Geospatial intelligence (GEOINT) is the analysis of imagery and geospatial information: what may have formerly been called mapping or topography. Beyond information on locations, geospatial intelligence combines data on physical features of land, its inhabitants, barriers, and safe points of entry, which is critical information for both national and international disasters as well as military operations. For example, geospatial intelligence was needed in the relief efforts during Hurricane Katrina, the Gulf of Mexico oil spill, more recently in Japan’s enormous earthquake and tsunami, and the wars in Iraq and Afghanistan. Given its high demand, the subject is also gaining popularity as an academic discipline in United States institutes of higher education.

Top of the Class

There are several national schools that offer certificates and bachelor’s and postgraduate degrees in geospatial intelligence, but a few are leading the field, such as Penn State and its online component, Penn State World Campus, and the University of Texas at Dallas.

Penn State World Campus offers an online graduate certificate program in geospatial intelligence that teaches skills in geospatial technology, spatial thinking, and information literacy. The certificate is composed of classes that bear 13 credits and can be used to work toward an advanced degree in the field. When students complete the certificate, they receive both a Penn State and U.S. Geospatial Intelligence Foundation (USGIF) certificate.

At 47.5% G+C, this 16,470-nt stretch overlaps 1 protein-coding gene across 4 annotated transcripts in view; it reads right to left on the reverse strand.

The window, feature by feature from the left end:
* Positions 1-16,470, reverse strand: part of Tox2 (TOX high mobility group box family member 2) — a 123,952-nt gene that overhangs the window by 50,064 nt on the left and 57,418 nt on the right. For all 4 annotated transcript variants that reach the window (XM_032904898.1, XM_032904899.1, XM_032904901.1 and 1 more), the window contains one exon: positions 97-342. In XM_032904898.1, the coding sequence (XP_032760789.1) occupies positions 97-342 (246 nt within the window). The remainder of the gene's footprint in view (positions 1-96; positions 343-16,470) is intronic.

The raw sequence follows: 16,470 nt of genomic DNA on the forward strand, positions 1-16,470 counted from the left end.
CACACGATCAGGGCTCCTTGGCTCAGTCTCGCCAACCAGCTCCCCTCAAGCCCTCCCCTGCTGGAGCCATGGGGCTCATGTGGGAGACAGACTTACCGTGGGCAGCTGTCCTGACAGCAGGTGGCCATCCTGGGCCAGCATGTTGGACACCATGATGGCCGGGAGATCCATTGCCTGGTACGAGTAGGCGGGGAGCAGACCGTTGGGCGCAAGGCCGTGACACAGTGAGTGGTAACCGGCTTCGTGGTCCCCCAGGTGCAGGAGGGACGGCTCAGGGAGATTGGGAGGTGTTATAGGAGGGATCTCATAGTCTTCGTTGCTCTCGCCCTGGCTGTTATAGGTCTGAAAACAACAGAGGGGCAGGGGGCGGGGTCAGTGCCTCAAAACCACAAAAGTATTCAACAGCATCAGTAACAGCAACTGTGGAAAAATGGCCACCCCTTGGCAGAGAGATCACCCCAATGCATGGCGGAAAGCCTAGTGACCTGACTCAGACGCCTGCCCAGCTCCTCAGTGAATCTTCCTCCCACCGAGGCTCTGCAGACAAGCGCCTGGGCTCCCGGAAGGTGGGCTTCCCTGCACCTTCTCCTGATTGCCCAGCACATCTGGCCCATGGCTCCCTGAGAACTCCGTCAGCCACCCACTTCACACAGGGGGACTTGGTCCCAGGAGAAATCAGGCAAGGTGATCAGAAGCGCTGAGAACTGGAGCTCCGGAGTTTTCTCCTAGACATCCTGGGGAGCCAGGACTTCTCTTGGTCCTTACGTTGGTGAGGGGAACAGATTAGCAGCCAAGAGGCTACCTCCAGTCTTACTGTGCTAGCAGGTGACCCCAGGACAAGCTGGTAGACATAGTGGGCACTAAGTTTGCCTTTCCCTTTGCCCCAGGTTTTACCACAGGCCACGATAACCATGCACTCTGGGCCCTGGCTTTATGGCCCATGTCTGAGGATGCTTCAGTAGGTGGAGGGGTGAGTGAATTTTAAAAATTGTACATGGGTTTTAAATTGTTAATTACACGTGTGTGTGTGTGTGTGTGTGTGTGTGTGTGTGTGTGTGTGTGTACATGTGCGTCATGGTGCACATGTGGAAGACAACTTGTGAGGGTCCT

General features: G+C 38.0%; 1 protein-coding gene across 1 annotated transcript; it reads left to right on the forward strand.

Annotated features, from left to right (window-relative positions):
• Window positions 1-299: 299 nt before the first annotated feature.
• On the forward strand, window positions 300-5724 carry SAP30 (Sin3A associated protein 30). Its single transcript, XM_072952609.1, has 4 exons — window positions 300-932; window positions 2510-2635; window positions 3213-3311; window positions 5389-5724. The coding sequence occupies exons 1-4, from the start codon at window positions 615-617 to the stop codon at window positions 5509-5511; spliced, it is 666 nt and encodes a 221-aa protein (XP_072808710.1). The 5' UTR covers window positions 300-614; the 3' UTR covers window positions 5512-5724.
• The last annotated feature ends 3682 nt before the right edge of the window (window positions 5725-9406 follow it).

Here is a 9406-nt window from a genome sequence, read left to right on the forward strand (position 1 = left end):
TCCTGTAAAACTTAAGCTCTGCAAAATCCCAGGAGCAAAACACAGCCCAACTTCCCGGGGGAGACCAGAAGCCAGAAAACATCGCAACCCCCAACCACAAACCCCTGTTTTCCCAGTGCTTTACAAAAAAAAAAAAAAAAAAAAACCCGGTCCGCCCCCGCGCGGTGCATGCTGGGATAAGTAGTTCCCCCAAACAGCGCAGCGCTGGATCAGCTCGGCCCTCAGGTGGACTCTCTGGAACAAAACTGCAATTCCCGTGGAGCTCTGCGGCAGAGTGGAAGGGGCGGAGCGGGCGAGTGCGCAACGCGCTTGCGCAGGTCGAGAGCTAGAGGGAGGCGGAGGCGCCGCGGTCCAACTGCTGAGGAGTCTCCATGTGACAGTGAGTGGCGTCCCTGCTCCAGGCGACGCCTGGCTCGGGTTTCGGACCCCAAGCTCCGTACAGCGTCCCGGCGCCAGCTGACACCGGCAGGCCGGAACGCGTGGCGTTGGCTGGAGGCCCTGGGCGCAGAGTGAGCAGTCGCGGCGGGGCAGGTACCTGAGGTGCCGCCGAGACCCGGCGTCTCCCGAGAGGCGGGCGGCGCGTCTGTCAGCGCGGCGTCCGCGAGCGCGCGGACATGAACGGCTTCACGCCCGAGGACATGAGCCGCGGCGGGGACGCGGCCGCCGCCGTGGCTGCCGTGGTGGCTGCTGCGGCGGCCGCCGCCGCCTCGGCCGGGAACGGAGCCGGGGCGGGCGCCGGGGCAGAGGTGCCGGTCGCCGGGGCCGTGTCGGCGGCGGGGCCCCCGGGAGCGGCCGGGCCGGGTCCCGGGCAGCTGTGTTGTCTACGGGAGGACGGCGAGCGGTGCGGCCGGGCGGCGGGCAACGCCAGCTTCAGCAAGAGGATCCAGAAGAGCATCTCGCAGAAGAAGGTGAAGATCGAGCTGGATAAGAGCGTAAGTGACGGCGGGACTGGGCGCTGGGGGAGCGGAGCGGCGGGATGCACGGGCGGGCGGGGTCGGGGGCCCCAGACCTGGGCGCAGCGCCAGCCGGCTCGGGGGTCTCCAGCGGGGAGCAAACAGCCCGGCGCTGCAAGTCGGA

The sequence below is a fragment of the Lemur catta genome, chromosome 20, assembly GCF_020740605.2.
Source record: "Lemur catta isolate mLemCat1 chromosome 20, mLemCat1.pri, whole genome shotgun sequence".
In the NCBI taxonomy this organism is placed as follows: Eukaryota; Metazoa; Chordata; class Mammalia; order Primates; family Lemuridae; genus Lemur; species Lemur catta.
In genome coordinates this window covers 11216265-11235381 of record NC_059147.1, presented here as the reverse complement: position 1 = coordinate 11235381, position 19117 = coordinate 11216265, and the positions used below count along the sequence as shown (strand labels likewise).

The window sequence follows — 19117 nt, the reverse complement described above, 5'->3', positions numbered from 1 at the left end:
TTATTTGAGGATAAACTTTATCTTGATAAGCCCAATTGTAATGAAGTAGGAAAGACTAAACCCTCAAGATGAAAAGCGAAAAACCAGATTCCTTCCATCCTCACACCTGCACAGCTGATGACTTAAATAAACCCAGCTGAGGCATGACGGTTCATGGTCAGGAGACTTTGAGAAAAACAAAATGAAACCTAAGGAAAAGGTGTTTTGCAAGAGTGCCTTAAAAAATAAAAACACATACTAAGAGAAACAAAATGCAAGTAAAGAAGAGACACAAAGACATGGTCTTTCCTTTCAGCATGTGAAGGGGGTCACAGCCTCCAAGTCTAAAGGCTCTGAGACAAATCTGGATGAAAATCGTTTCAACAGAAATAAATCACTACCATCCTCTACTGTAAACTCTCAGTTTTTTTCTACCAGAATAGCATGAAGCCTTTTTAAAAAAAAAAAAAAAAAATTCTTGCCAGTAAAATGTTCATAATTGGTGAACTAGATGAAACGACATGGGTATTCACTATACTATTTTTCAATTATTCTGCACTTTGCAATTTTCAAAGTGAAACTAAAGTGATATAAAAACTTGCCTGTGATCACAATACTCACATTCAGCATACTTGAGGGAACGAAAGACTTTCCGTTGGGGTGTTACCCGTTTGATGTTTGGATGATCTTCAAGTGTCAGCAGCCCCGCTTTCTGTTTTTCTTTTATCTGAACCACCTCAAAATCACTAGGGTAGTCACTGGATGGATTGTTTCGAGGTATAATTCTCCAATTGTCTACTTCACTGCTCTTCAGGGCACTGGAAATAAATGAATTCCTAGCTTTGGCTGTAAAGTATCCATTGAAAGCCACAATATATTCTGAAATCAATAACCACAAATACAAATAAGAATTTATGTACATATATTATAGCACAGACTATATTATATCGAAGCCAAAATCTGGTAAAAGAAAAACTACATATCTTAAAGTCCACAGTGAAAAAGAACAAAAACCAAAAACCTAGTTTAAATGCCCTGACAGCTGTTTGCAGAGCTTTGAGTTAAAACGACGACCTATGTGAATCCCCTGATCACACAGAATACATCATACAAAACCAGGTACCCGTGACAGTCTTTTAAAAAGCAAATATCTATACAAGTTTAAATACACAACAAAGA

Certificate holders can use this program as a foundation for a master’s degree in geographic information systems or the Master of Professional Studies in Homeland Security - Geospatial Intelligence option. The master’s programs in this discipline are highly selective, admitting only 30 percent of applicants.

Todd Bacastow, Ph.D., is a professor of geospatial intelligence at Penn State who has been with the GIS certificate and master’s programs since their inception.

Before returning to Penn State, his alma mater, in 1994, Bacastow had a career in the U.S. Army and taught for a time at West Point. At Penn State, he has had a hand in authoring courses and currently serves as the option director for the geospatial intelligence option of the master’s programs and sits on numerous committees and panels advising the professional development of the geospatial intelligence professional.

The students in Penn State’s certificate program are on average 36 years old, many have more than 12 years of work experience, and most are currently employed with an intelligence agency or a vendor serving one of the agencies, Bacastow said. Approximately 50 percent are veterans or are currently serving in the military.

Of geospatial intelligence, Bacastow said, “the field is just beginning to understand itself.” In light of current politics and the growth seen in the intelligence community, the outlook for careers in GEOINT is generally good.